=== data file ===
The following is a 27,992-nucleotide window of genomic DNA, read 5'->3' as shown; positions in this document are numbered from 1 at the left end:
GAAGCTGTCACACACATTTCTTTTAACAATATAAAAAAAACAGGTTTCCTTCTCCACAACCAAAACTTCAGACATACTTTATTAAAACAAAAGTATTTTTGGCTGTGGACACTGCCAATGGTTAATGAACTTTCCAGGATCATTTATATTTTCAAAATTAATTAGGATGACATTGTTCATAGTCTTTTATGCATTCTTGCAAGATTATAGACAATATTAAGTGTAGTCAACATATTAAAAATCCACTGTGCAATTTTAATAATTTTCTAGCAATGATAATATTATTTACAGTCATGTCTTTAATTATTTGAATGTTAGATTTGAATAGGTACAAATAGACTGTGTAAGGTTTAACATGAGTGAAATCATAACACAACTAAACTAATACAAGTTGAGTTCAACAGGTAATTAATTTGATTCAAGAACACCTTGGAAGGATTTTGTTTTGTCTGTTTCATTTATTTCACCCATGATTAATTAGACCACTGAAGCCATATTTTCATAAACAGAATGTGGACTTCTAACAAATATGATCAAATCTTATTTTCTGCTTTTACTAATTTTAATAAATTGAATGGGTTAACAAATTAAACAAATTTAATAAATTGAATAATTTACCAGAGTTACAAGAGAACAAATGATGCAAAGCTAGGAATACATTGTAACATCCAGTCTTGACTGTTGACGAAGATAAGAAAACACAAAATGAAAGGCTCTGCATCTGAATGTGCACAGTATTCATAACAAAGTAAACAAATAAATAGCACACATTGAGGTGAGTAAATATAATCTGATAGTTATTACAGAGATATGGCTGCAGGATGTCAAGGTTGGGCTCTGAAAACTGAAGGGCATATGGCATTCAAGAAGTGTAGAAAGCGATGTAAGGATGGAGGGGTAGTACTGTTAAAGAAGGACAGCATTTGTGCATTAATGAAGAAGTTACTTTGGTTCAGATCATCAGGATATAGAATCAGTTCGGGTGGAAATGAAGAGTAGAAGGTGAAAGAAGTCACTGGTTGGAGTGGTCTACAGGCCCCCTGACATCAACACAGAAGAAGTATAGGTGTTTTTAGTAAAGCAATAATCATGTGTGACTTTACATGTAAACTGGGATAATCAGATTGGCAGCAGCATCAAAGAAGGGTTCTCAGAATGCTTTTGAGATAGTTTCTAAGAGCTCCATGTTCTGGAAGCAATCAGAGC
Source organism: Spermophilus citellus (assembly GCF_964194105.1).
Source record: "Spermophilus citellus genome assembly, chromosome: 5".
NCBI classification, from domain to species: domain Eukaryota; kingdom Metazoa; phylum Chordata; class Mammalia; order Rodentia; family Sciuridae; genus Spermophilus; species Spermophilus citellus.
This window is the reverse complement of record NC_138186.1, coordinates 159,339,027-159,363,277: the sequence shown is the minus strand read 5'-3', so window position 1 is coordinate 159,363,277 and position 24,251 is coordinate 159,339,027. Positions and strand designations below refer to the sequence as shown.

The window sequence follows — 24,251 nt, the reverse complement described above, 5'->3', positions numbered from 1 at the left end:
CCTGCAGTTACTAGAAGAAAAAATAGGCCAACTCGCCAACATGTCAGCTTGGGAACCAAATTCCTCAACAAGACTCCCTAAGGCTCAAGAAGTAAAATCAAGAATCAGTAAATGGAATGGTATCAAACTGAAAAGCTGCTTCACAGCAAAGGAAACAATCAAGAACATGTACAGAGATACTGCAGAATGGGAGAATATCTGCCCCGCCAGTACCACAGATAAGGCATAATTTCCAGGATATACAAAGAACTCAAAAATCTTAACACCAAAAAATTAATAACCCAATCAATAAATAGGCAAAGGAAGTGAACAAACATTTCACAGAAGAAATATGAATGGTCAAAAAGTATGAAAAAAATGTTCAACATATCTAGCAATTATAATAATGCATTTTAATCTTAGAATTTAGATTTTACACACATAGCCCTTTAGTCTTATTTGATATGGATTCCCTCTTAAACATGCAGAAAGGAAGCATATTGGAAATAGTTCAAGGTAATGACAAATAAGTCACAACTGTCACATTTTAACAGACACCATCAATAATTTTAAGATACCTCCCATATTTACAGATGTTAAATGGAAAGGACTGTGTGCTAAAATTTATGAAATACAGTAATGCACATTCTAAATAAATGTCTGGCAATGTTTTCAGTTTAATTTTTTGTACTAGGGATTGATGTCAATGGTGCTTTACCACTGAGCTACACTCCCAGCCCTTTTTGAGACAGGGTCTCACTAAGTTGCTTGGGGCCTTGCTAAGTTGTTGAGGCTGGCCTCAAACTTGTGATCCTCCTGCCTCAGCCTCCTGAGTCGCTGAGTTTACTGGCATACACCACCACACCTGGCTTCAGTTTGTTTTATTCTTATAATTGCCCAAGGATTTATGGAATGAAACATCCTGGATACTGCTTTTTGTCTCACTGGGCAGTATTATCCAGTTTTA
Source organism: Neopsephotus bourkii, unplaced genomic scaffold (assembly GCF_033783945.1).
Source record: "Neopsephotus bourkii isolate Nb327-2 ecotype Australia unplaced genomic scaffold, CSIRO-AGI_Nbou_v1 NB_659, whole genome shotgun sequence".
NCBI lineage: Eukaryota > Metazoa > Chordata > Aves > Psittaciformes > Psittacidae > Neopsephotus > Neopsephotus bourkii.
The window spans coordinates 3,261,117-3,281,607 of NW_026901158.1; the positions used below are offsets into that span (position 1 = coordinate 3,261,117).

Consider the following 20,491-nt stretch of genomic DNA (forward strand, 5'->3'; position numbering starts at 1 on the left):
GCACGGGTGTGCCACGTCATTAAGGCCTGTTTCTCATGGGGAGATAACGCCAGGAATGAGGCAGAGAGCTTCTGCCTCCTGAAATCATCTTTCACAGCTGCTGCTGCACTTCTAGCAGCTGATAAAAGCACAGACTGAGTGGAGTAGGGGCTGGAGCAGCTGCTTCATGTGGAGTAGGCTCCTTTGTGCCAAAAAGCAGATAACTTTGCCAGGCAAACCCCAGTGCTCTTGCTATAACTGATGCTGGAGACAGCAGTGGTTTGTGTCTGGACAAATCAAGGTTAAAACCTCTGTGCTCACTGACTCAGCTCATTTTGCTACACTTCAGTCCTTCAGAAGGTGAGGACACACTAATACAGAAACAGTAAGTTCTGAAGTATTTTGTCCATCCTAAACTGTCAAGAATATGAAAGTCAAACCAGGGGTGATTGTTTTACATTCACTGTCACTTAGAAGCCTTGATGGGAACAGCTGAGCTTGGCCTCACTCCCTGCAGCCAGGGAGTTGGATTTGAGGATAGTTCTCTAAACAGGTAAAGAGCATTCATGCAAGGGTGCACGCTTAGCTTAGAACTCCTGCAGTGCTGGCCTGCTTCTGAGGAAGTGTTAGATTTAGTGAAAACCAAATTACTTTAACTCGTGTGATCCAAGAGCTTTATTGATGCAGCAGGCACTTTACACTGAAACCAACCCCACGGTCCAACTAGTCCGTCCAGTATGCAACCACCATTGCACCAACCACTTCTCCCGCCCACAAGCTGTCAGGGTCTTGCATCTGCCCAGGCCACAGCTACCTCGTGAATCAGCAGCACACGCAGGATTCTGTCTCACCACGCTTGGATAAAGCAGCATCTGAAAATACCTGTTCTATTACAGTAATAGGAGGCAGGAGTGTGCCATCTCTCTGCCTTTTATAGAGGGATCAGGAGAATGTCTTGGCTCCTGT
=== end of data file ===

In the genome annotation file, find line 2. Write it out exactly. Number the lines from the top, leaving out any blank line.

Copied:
GAAGCTGTCACACACATTTCTTTTAACAATATAAAAAAAACAGGTTTCCTTCTCCACAACCAAAACTTCAGACATACTTTATTAAAACAAAAGTATTTTTGGCTGTGGACACTGCCAATGGTTAATGAACTTTCCAGGATCATTTATATTTTCAAAATTAATTAGGATGACATTGTTCATAGTCTTTTATGCATTCTTGCAAGATTATAGACAATATTAAGTGTAGTCAACATATTAAAAATCCACTGTGCAATTTTAATAATTTTCTAGCAATGATAATATTATTTACAGTCATGTCTTTAATTATTTGAATGTTAGATTTGAATAGGTACAAATAGACTGTGTAAGGTTTAACATGAGTGAAATCATAACACAACTAAACTAATACAAGTTGAGTTCAACAGGTAATTAATTTGATTCAAGAACACCTTGGAAGGATTTTGTTTTGTCTGTTTCATTTATTTCACCCATGATTAATTAGACCACTGAAGCCATATTTTCATAAACAGAATGTGGACTTCTAACAAATATGATCAAATCTTATTTTCTGCTTTTACTAATTTTAATAAATTGAATGGGTTAACAAATTAAACAAATTTAATAAATTGAATAATTTACCAGAGTTACAAGAGAACAAATGATGCAAAGCTAGGAATACATTGTAACATCCAGTCTTGACTGTTGACGAAGATAAGAAAACACAAAATGAAAGGCTCTGCATCTGAATGTGCACAGTATTCATAACAAAGTAAACAAATAAATAGCACACATTGAGGTGAGTAAATATAATCTGATAGTTATTACAGAGATATGGCTGCAGGATGTCAAGGTTGGGCTCTGAAAACTGAAGGGCATATGGCATTCAAGAAGTGTAGAAAGCGATGTAAGGATGGAGGGGTAGTACTGTTAAAGAAGGACAGCATTTGTGCATTAATGAAGAAGTTACTTTGGTTCAGATCATCAGGATATAGAATCAGTTCGGGTGGAAATGAAGAGTAGAAGGTGAAAGAAGTCACTGGTTGGAGTGGTCTACAGGCCCCCTGACATCAACACAGAAGAAGTATAGGTGTTTTTAGTAAAGCAATAATCATGTGTGACTTTACATGTAAACTGGGATAATCAGATTGGCAGCAGCATCAAAGAAGGGTTCTCAGAATGCTTTTGAGATAGTTTCTAAGAGCTCCATGTTCTGGAAGCAATCAGAGC